Even those local housing authorities without in-scope buildings should be mindful of the new regime. The Government is still considering how widely the new standards should apply and has confirmed that there is potential for currently out-of-scope buildings to be brought within the regime in due course. Moreover, there are important aspects of the new regime which will apply regardless of whether or not a building is in-scope – for example, in relation to certain aspects of tenant engagement and redress, and also the extension of defects liability periods.
The fact that a building is not (yet) in-scope is unlikely to justify – certainly not as far as tenants are concerned - what could be characterised as an inconsistent, almost literally two tier, application of fire safety standards across a council’s stock. It is for this reason that many local authorities are taking a broader approach when implementing new fire safety measures – that is going beyond the minimum required.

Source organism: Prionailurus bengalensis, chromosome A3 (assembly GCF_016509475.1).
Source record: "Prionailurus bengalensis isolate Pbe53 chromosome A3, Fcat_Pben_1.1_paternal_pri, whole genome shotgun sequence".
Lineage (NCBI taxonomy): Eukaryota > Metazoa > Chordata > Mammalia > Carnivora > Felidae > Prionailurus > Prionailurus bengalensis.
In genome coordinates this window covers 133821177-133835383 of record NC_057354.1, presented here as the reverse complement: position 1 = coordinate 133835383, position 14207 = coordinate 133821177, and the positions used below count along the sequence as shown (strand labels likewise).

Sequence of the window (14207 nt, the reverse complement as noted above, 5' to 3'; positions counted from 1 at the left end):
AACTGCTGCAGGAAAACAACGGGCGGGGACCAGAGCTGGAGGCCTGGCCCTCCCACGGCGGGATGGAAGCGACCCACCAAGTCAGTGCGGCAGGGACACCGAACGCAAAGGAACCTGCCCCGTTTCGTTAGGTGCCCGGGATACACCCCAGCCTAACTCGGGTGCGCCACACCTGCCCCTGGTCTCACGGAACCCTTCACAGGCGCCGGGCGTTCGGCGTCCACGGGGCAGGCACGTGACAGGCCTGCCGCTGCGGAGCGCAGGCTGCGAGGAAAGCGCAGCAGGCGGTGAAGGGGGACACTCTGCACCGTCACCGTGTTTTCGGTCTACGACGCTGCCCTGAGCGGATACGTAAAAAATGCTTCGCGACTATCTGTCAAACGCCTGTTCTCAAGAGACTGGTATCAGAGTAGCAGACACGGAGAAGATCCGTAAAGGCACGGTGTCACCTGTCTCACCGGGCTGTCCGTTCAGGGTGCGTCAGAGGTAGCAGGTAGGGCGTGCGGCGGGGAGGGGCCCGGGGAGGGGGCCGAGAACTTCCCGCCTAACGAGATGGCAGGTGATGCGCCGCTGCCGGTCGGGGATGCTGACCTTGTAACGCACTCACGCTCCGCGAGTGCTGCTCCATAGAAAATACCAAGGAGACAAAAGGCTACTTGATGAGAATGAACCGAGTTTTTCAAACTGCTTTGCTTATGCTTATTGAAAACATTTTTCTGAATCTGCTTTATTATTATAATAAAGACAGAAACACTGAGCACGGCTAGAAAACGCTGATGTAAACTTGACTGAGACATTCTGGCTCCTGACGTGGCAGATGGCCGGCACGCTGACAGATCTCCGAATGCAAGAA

The new building safety regime is likely to require considerable investment by landlords across all sectors.
Significant capital costs have been and will continue to be incurred by local authorities in upgrading buildings (and their elements) and installing compliant systems. The proposed building safety regime also contemplates new roles for staff and/or consultants (e.g. a building safety manager) – as well as tenant support - which will require revenue expenditure on an ongoing basis.